I’ve also been in the other seat, checking out new glider tow pilots. The pilot being checked out acts as P1, but I always reserve the right to take control.
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Old 15th Dec 2018, 08:49
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Originally Posted by India Four Two View Post
Ive flown solo in 22 types and I hold three licences, so Ive done quite a few checkouts. My pre-takeoff checks always include me saying to the instructor In the event of an emergency, I shall say You have control.
How very odd. I'm not aware of many students (or those being checked out) feeling it appropriate to be giving instructions to the instructor (or check pilot) on what the instructor is to do.

Rather, as the instructor, I would always brief the student (pilot being checked) that they should fly the aircraft and assume full responsibility for handling any emergency, and to continue to do so until I gave a clear instruction that I, as captain, was taking over from them.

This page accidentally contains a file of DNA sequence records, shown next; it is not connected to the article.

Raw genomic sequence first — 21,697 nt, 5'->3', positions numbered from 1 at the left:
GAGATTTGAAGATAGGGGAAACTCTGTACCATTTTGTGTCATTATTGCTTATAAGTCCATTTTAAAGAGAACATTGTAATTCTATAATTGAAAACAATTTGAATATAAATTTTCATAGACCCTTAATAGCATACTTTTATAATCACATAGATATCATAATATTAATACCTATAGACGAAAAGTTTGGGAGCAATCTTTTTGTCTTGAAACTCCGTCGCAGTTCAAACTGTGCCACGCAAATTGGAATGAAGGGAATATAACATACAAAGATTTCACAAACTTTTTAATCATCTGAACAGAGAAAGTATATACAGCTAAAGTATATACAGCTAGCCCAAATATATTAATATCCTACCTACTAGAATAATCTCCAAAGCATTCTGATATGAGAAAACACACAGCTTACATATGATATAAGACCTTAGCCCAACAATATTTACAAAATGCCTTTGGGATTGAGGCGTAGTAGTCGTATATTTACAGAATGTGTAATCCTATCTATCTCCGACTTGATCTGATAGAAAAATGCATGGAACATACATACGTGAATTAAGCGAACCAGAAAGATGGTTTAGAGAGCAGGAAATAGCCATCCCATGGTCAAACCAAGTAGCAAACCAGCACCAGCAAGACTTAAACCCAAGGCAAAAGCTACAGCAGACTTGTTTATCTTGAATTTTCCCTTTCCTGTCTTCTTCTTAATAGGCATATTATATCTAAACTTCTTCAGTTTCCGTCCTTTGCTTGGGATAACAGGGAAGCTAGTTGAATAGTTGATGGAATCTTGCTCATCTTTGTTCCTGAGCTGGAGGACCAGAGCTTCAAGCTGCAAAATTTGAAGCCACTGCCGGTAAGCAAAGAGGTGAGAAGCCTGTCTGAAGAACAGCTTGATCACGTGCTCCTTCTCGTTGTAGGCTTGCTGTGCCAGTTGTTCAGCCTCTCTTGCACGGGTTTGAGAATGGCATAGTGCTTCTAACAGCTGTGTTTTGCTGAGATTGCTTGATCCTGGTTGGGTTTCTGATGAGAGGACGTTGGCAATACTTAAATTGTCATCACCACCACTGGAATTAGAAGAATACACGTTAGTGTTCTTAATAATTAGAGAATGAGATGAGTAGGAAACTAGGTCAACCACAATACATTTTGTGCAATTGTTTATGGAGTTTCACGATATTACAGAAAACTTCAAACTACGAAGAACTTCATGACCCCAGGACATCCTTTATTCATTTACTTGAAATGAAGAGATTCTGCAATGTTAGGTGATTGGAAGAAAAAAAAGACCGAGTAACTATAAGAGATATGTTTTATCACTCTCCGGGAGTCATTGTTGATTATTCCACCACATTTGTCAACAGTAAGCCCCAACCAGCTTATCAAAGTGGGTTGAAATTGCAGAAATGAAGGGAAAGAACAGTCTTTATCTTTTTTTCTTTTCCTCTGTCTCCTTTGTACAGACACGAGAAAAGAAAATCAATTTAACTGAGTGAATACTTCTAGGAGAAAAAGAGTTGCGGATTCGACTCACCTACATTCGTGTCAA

It is exactly this confusion of authority, caused by you instructing the instructor what their role will be, that seriously undermines the defined authority, and is highly likely to cause problems.

You, or any student giving me instruction on what they will be doing and what they expect me to do would immediately be stopped, politely but firmly, to re-establish absolute clarity on who is ultimately the commander of the aircraft. We would not take off if the student continued to cast doubt on their understanding and acceptance of this most fundamental issue.
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Old 15th Dec 2018, 10:42
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Originally Posted by pilotmike View Post
How very odd. I'm not aware of many students (or those being checked out) feeling it appropriate to be giving instructions to the instructor (or check pilot) on what the instructor is to do.
I've said to an examiner, at the start of a test, "in the case of fire, forget the test, you have control - I will handle any other emergencies for as long as you think you don't need to intervene". There will now ensue a discussion as to whether he should have failed me on the spot before starting the engine ... but he didn't.